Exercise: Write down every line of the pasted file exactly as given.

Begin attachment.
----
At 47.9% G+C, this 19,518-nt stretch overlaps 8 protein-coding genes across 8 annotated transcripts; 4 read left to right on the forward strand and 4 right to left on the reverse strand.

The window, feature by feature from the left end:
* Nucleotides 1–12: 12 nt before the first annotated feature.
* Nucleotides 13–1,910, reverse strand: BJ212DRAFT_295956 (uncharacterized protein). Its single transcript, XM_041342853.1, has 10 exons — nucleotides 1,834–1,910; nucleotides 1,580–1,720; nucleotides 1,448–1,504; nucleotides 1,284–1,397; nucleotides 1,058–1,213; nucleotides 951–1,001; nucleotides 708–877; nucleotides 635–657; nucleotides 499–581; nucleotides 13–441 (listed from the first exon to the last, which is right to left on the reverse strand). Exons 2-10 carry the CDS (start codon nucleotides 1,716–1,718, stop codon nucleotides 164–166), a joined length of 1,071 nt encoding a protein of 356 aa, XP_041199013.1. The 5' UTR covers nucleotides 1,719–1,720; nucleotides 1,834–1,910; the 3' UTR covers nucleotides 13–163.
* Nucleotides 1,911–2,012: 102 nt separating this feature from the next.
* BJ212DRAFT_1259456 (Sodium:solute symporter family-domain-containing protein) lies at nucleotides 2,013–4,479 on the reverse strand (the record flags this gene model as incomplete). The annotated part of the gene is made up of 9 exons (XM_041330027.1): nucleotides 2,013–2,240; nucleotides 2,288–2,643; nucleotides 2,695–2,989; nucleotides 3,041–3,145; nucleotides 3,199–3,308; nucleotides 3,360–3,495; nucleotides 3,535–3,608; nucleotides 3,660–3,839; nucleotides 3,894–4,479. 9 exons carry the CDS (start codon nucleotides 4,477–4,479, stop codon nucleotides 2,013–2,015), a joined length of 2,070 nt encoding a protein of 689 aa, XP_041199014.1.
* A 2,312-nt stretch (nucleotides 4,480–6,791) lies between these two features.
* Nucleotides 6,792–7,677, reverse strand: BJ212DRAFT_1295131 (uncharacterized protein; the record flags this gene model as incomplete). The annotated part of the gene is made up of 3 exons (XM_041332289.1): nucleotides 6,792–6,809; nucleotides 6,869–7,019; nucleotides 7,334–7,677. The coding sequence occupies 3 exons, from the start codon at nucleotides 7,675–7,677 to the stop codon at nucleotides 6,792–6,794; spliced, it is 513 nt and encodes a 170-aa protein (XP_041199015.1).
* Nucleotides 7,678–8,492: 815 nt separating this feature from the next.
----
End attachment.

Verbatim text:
At 47.9% G+C, this 19,518-nt stretch overlaps 8 protein-coding genes across 8 annotated transcripts; 4 read left to right on the forward strand and 4 right to left on the reverse strand.

The window, feature by feature from the left end:
* Nucleotides 1–12: 12 nt before the first annotated feature.
* Nucleotides 13–1,910, reverse strand: BJ212DRAFT_295956 (uncharacterized protein). Its single transcript, XM_041342853.1, has 10 exons — nucleotides 1,834–1,910; nucleotides 1,580–1,720; nucleotides 1,448–1,504; nucleotides 1,284–1,397; nucleotides 1,058–1,213; nucleotides 951–1,001; nucleotides 708–877; nucleotides 635–657; nucleotides 499–581; nucleotides 13–441 (listed from the first exon to the last, which is right to left on the reverse strand). Exons 2-10 carry the CDS (start codon nucleotides 1,716–1,718, stop codon nucleotides 164–166), a joined length of 1,071 nt encoding a protein of 356 aa, XP_041199013.1. The 5' UTR covers nucleotides 1,719–1,720; nucleotides 1,834–1,910; the 3' UTR covers nucleotides 13–163.
* Nucleotides 1,911–2,012: 102 nt separating this feature from the next.
* BJ212DRAFT_1259456 (Sodium:solute symporter family-domain-containing protein) lies at nucleotides 2,013–4,479 on the reverse strand (the record flags this gene model as incomplete). The annotated part of the gene is made up of 9 exons (XM_041330027.1): nucleotides 2,013–2,240; nucleotides 2,288–2,643; nucleotides 2,695–2,989; nucleotides 3,041–3,145; nucleotides 3,199–3,308; nucleotides 3,360–3,495; nucleotides 3,535–3,608; nucleotides 3,660–3,839; nucleotides 3,894–4,479. 9 exons carry the CDS (start codon nucleotides 4,477–4,479, stop codon nucleotides 2,013–2,015), a joined length of 2,070 nt encoding a protein of 689 aa, XP_041199014.1.
* A 2,312-nt stretch (nucleotides 4,480–6,791) lies between these two features.
* Nucleotides 6,792–7,677, reverse strand: BJ212DRAFT_1295131 (uncharacterized protein; the record flags this gene model as incomplete). The annotated part of the gene is made up of 3 exons (XM_041332289.1): nucleotides 6,792–6,809; nucleotides 6,869–7,019; nucleotides 7,334–7,677. The coding sequence occupies 3 exons, from the start codon at nucleotides 7,675–7,677 to the stop codon at nucleotides 6,792–6,794; spliced, it is 513 nt and encodes a 170-aa protein (XP_041199015.1).
* Nucleotides 7,678–8,492: 815 nt separating this feature from the next.